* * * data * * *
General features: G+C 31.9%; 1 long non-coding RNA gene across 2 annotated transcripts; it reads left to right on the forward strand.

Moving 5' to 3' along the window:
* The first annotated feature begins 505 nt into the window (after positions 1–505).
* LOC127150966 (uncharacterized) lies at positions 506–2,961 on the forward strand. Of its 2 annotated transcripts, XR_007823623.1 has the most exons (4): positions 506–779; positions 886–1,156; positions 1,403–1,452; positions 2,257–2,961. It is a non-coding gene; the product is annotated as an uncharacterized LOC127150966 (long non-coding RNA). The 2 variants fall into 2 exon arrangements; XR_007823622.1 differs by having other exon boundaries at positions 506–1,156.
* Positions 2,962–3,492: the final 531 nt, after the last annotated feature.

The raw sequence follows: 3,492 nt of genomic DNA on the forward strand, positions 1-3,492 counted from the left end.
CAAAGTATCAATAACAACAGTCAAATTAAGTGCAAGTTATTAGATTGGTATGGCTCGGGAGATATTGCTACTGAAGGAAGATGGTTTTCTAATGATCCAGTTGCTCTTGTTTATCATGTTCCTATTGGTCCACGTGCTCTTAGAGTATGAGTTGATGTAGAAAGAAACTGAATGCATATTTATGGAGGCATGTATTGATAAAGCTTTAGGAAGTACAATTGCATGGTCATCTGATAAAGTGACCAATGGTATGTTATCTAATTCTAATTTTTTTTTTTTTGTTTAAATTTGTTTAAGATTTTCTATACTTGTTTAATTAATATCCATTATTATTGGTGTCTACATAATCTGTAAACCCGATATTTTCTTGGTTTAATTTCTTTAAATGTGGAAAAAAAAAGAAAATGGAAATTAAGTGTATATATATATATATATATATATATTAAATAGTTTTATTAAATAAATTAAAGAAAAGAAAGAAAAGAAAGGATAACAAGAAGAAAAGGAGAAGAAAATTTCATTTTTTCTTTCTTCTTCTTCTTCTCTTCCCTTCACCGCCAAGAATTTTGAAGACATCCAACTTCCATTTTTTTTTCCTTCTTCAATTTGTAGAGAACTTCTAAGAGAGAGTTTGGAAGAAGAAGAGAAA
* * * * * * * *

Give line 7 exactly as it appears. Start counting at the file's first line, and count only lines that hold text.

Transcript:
CAAAGTATCAATAACAACAGTCAAATTAAGTGCAAGTTATTAGATTGGTATGGCTCGGGAGATATTGCTACTGAAGGAAGATGGTTTTCTAATGATCCAGTTGCTCTTGTTTATCATGTTCCTATTGGTCCACGTGCTCTTAGAGTATGAGTTGATGTAGAAAGAAACTGAATGCATATTTATGGAGGCATGTATTGATAAAGCTTTAGGAAGTACAATTGCATGGTCATCTGATAAAGTGACCAATGGTATGTTATCTAATTCTAATTTTTTTTTTTTTGTTTAAATTTGTTTAAGATTTTCTATACTTGTTTAATTAATATCCATTATTATTGGTGTCTACATAATCTGTAAACCCGATATTTTCTTGGTTTAATTTCTTTAAATGTGGAAAAAAAAAGAAAATGGAAATTAAGTGTATATATATATATATATATATATATTAAATAGTTTTATTAAATAAATTAAAGAAAAGAAAGAAAAGAAAGGATAACAAGAAGAAAAGGAGAAGAAAATTTCATTTTTTCTTTCTTCTTCTTCTTCTCTTCCCTTCACCGCCAAGAATTTTGAAGACATCCAACTTCCATTTTTTTTTCCTTCTTCAATTTGTAGAGAACTTCTAAGAGAGAGTTTGGAAGAAGAAGAGAAA